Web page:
Developing the CRISPR Interference System to Understand Bacterial Gene Function

Date
2014-04-15
Authors
Weems, Megan
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Altmetrics
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Veterinary Microbiology and Preventive Medicine
Abstract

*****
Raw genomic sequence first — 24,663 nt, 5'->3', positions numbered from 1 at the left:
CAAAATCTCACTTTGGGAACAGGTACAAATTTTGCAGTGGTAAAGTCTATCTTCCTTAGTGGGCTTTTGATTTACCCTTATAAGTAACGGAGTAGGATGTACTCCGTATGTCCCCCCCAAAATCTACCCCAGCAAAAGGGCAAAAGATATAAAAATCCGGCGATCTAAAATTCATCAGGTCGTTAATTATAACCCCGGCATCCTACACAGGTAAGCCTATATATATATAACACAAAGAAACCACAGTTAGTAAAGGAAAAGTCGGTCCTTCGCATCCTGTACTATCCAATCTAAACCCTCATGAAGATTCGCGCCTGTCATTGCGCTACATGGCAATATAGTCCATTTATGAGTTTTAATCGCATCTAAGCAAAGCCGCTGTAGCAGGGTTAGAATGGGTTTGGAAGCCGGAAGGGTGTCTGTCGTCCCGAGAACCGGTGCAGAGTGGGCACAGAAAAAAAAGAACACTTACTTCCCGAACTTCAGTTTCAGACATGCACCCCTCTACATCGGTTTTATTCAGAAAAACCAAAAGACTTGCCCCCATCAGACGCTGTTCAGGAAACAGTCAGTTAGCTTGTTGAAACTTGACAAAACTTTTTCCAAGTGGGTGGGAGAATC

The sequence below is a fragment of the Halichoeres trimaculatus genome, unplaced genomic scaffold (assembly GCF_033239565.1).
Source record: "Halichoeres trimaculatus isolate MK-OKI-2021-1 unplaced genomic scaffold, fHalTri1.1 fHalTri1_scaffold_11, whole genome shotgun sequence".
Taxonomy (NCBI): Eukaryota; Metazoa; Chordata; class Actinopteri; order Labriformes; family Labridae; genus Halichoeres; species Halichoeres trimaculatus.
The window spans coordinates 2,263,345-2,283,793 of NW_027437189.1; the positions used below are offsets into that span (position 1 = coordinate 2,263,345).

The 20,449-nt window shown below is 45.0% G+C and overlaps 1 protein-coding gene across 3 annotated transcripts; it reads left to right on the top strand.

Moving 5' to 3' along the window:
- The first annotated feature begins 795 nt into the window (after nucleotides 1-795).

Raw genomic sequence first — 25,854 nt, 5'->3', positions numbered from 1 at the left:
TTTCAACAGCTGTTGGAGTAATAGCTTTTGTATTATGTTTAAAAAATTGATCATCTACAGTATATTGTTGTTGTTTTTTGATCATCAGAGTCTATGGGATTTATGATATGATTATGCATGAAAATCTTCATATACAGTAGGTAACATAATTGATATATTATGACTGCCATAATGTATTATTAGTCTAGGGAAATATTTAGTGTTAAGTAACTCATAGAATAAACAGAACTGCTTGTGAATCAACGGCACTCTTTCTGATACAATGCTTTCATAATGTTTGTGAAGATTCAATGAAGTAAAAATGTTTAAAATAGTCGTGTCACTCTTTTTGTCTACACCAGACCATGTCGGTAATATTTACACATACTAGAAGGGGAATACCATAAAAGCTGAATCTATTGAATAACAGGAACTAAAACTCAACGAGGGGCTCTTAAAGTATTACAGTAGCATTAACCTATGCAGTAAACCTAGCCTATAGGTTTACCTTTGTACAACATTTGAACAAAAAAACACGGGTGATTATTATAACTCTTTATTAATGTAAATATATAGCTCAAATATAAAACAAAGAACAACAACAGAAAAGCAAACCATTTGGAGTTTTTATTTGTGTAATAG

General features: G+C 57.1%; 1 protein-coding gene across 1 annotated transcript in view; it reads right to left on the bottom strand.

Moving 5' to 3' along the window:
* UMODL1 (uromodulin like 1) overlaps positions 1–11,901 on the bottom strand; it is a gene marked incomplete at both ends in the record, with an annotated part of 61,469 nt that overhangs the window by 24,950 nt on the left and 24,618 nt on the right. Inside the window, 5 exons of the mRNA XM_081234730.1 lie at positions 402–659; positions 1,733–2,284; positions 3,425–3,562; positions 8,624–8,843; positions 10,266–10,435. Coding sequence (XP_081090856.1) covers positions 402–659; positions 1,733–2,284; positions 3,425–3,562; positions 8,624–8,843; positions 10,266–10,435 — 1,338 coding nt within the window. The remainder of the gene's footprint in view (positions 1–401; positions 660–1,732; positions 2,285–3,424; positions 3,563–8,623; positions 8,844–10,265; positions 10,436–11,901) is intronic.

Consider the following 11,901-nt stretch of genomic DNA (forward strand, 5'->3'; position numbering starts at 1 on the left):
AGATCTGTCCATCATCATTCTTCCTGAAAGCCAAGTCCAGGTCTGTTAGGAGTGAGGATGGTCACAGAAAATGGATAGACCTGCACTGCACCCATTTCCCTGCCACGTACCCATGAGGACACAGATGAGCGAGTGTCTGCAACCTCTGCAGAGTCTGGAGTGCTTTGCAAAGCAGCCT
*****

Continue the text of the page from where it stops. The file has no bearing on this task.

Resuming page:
Gene function in bacteria is typically studied by isolation and characterization of mutants with loss of gene function. Since isolation or construction of specific mutants can be problematic when studying multiple genes with redundant function or bacteria with poorly developed genetic systems, we have developed an alternative genetic approach to study gene function. For this, we have exploited the observation that CRISPR (clustered regularly interspaced short palindromic repeats), which normally serves to protect bacterial cells against transfer of foreign DNA, has been modified as a gene silencing system. We have improved the use of a mutationally altered Cas9 protein [Qi, L], along with co-expression of an RNA guide molecule, to repress expression of a number of genes in E. coli K-12 strains. This system has been used to silence expression of selected genes. This research should lead to a better understanding of gene function, as well as a general method to study pathogenic bacteria in their natural hosts.

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